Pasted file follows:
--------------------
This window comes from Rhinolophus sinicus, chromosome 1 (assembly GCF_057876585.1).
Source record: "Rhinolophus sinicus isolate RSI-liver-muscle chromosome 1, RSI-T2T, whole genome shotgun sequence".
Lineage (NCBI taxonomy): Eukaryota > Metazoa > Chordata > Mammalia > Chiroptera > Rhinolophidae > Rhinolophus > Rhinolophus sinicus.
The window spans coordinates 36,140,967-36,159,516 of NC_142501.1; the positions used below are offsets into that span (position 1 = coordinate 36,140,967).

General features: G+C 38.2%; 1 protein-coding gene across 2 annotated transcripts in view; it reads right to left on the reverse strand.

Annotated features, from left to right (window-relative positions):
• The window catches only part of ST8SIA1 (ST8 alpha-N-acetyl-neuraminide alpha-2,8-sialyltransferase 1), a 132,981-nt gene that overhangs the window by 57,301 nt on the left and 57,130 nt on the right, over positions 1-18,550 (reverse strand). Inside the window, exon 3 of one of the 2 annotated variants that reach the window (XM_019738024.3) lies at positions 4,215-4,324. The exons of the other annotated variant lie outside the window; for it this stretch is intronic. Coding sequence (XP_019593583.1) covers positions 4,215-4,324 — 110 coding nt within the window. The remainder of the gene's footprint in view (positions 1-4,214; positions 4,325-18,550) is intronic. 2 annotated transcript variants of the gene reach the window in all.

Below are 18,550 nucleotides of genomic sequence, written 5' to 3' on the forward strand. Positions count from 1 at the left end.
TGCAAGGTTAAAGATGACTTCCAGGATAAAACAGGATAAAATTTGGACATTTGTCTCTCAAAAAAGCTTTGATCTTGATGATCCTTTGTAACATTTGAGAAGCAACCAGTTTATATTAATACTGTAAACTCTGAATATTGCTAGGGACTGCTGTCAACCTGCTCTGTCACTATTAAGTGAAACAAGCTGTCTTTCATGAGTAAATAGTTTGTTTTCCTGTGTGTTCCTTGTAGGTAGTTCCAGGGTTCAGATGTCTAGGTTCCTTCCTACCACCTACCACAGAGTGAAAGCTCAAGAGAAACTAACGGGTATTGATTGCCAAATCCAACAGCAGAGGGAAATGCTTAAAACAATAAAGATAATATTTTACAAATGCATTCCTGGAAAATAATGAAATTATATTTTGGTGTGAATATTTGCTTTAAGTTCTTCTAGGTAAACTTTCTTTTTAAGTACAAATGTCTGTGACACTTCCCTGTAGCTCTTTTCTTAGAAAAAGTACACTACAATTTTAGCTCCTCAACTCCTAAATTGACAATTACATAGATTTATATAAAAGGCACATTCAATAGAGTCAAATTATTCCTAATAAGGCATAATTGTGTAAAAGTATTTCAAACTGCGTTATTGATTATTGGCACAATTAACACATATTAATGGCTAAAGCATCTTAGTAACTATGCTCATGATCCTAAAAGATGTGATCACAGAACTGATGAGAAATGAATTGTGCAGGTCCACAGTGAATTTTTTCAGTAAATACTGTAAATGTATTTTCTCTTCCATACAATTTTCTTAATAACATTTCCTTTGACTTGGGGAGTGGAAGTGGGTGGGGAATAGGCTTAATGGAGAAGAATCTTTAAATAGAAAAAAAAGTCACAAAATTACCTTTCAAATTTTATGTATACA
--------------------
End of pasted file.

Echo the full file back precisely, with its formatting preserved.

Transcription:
This window comes from Rhinolophus sinicus, chromosome 1 (assembly GCF_057876585.1).
Source record: "Rhinolophus sinicus isolate RSI-liver-muscle chromosome 1, RSI-T2T, whole genome shotgun sequence".
Lineage (NCBI taxonomy): Eukaryota > Metazoa > Chordata > Mammalia > Chiroptera > Rhinolophidae > Rhinolophus > Rhinolophus sinicus.
The window spans coordinates 36,140,967-36,159,516 of NC_142501.1; the positions used below are offsets into that span (position 1 = coordinate 36,140,967).

General features: G+C 38.2%; 1 protein-coding gene across 2 annotated transcripts in view; it reads right to left on the reverse strand.

Annotated features, from left to right (window-relative positions):
• The window catches only part of ST8SIA1 (ST8 alpha-N-acetyl-neuraminide alpha-2,8-sialyltransferase 1), a 132,981-nt gene that overhangs the window by 57,301 nt on the left and 57,130 nt on the right, over positions 1-18,550 (reverse strand). Inside the window, exon 3 of one of the 2 annotated variants that reach the window (XM_019738024.3) lies at positions 4,215-4,324. The exons of the other annotated variant lie outside the window; for it this stretch is intronic. Coding sequence (XP_019593583.1) covers positions 4,215-4,324 — 110 coding nt within the window. The remainder of the gene's footprint in view (positions 1-4,214; positions 4,325-18,550) is intronic. 2 annotated transcript variants of the gene reach the window in all.

Below are 18,550 nucleotides of genomic sequence, written 5' to 3' on the forward strand. Positions count from 1 at the left end.
TGCAAGGTTAAAGATGACTTCCAGGATAAAACAGGATAAAATTTGGACATTTGTCTCTCAAAAAAGCTTTGATCTTGATGATCCTTTGTAACATTTGAGAAGCAACCAGTTTATATTAATACTGTAAACTCTGAATATTGCTAGGGACTGCTGTCAACCTGCTCTGTCACTATTAAGTGAAACAAGCTGTCTTTCATGAGTAAATAGTTTGTTTTCCTGTGTGTTCCTTGTAGGTAGTTCCAGGGTTCAGATGTCTAGGTTCCTTCCTACCACCTACCACAGAGTGAAAGCTCAAGAGAAACTAACGGGTATTGATTGCCAAATCCAACAGCAGAGGGAAATGCTTAAAACAATAAAGATAATATTTTACAAATGCATTCCTGGAAAATAATGAAATTATATTTTGGTGTGAATATTTGCTTTAAGTTCTTCTAGGTAAACTTTCTTTTTAAGTACAAATGTCTGTGACACTTCCCTGTAGCTCTTTTCTTAGAAAAAGTACACTACAATTTTAGCTCCTCAACTCCTAAATTGACAATTACATAGATTTATATAAAAGGCACATTCAATAGAGTCAAATTATTCCTAATAAGGCATAATTGTGTAAAAGTATTTCAAACTGCGTTATTGATTATTGGCACAATTAACACATATTAATGGCTAAAGCATCTTAGTAACTATGCTCATGATCCTAAAAGATGTGATCACAGAACTGATGAGAAATGAATTGTGCAGGTCCACAGTGAATTTTTTCAGTAAATACTGTAAATGTATTTTCTCTTCCATACAATTTTCTTAATAACATTTCCTTTGACTTGGGGAGTGGAAGTGGGTGGGGAATAGGCTTAATGGAGAAGAATCTTTAAATAGAAAAAAAAGTCACAAAATTACCTTTCAAATTTTATGTATACA